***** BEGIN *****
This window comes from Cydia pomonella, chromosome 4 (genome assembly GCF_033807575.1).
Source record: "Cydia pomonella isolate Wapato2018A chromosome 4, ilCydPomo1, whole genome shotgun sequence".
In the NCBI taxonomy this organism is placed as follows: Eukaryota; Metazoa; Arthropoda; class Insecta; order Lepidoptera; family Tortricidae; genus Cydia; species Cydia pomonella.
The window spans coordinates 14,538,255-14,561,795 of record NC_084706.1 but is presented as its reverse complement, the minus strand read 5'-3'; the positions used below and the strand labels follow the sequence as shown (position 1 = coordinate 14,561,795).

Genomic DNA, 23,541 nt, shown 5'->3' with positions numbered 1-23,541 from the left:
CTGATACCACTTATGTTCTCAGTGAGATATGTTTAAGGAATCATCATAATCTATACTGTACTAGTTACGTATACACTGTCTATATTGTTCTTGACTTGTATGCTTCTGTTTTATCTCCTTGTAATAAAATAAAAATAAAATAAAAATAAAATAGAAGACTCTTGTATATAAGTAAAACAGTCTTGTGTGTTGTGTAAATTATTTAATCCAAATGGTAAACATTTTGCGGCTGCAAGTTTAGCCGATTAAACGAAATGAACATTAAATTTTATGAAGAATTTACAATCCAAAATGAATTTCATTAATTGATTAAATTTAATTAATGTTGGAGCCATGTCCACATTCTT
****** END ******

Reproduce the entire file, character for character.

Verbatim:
This window comes from Cydia pomonella, chromosome 4 (genome assembly GCF_033807575.1).
Source record: "Cydia pomonella isolate Wapato2018A chromosome 4, ilCydPomo1, whole genome shotgun sequence".
In the NCBI taxonomy this organism is placed as follows: Eukaryota; Metazoa; Arthropoda; class Insecta; order Lepidoptera; family Tortricidae; genus Cydia; species Cydia pomonella.
The window spans coordinates 14,538,255-14,561,795 of record NC_084706.1 but is presented as its reverse complement, the minus strand read 5'-3'; the positions used below and the strand labels follow the sequence as shown (position 1 = coordinate 14,561,795).

Genomic DNA, 23,541 nt, shown 5'->3' with positions numbered 1-23,541 from the left:
CTGATACCACTTATGTTCTCAGTGAGATATGTTTAAGGAATCATCATAATCTATACTGTACTAGTTACGTATACACTGTCTATATTGTTCTTGACTTGTATGCTTCTGTTTTATCTCCTTGTAATAAAATAAAAATAAAATAAAAATAAAATAGAAGACTCTTGTATATAAGTAAAACAGTCTTGTGTGTTGTGTAAATTATTTAATCCAAATGGTAAACATTTTGCGGCTGCAAGTTTAGCCGATTAAACGAAATGAACATTAAATTTTATGAAGAATTTACAATCCAAAATGAATTTCATTAATTGATTAAATTTAATTAATGTTGGAGCCATGTCCACATTCTT